The drafters of the 2005 Convention saw this difficulty clearly. They laid down the fundamental rule in Article 2: “No one may invoke the provisions of this Convention in order to infringe human rights and fundamental freedoms as enshrined in the Universal Declaration of Human Rights or guaranteed by international law, or to limit the scope thereof.”
In other words, differences are only permitted if they are compatible with human rights. The difficulty is that the guarantee is not the same for all rights. For “non-derogable rights”, such as equal human dignity (prohibition of torture and other inhuman or degrading treatment), the protection is absolute and applies even in the event of war or terrorism, marking in principle, a common limit to the diversity of cultures. Other rights (privacy, religious freedom) are subject to restrictions, when the purpose is legitimate and the restrictions proportionate.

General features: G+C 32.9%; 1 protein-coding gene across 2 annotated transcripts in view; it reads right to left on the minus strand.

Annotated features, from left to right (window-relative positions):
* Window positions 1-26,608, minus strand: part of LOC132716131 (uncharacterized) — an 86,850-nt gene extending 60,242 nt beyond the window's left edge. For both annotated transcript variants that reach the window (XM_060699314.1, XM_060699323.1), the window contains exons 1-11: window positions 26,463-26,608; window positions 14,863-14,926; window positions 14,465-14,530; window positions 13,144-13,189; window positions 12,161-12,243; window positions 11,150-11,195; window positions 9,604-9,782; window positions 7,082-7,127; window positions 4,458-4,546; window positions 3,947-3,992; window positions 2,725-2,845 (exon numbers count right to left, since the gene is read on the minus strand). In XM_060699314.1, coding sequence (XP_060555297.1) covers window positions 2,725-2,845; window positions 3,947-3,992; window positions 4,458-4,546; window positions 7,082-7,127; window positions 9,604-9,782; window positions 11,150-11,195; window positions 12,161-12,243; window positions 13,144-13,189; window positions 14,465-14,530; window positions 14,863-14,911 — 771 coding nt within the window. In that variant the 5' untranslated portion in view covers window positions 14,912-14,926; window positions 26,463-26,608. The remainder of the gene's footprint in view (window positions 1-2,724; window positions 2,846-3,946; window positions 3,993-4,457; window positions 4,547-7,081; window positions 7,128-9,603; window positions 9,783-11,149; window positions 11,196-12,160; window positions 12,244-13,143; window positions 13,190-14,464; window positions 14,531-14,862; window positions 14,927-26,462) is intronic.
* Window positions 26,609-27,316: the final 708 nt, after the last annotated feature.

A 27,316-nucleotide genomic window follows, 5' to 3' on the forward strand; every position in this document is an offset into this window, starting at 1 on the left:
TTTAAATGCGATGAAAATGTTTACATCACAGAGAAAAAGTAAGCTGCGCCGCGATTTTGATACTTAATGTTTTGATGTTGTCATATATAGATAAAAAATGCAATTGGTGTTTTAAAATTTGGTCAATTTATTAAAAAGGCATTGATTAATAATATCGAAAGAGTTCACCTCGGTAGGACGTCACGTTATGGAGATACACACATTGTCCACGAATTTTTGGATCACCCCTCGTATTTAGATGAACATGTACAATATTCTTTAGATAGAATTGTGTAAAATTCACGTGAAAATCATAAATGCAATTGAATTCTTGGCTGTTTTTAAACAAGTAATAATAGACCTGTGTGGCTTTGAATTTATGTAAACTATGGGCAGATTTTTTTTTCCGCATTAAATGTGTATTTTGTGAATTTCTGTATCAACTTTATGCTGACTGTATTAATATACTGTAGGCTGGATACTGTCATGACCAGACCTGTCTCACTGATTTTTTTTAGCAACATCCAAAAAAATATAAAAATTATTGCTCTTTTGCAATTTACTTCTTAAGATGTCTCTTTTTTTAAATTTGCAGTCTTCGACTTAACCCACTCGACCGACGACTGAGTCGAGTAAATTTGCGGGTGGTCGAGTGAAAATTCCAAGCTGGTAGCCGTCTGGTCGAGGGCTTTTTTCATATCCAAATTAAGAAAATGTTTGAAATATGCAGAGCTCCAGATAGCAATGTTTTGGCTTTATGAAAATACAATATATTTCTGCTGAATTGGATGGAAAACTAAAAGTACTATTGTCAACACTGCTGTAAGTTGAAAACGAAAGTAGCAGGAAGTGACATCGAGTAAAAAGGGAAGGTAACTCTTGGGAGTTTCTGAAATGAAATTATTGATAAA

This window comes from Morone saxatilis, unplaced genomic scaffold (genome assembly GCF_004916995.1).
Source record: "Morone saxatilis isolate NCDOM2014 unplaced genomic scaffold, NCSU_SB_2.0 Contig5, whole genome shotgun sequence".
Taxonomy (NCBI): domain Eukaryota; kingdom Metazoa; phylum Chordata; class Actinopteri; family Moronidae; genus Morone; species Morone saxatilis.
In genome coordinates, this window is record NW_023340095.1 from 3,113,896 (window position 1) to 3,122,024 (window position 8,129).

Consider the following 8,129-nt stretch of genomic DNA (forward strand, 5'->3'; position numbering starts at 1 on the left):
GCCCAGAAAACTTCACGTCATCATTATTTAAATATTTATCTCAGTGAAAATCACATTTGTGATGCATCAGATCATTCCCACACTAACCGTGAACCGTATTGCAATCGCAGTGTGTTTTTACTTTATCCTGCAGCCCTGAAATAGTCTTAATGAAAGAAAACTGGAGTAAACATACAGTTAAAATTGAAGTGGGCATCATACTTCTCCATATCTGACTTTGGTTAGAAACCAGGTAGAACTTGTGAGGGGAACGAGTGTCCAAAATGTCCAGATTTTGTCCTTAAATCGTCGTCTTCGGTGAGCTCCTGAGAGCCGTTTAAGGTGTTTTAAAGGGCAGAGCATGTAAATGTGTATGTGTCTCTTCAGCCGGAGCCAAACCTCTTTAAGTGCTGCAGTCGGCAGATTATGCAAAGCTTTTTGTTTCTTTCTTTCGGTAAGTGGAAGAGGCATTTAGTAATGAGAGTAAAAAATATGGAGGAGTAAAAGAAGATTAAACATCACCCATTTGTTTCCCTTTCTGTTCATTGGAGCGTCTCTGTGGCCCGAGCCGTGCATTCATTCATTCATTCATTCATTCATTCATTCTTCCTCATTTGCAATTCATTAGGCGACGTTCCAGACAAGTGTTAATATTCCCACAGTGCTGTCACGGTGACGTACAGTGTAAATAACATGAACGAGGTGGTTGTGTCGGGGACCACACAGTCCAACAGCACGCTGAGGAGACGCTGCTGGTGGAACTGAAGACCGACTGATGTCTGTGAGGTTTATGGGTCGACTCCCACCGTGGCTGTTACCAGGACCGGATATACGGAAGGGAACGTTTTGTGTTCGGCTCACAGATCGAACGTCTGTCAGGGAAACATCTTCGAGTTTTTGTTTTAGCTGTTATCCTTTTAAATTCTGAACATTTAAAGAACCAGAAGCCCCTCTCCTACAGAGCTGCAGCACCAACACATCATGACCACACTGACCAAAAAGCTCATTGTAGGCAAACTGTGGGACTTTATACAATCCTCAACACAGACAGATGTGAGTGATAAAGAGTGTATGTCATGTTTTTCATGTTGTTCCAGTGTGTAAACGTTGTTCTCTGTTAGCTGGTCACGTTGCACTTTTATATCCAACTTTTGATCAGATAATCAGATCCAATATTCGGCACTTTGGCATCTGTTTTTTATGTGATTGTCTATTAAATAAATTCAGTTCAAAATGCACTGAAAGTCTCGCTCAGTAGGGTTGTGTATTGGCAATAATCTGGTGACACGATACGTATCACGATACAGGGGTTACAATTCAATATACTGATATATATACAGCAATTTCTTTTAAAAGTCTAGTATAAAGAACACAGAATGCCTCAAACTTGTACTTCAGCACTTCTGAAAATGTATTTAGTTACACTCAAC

It is fair to say that the drafters of the 2005 Convention set a goal, but that they did not provide the “user guide” to prevent pluralism from rhyming with relativism and universalism with imperialism.
As a jurist, my contribution to the reflection on the tools of cultural pluralism would be to propose, if not a set of instructions, at least a few ways to try to reconcile pluralism and universalism, and some means to try to bring cultures closer together.
We know that many conflicts are the result of ignorance of the Other, but we often forget to look for their origin in the ignorance of our own culture, which is a key factor. Opening up ways to broaden our knowledge of different cultures, including our own, is essential, I think, because it makes it possible for everyone to avoid conceiving the universal as an extension of their own culture. In other words, it is necessary to pluralize the universal.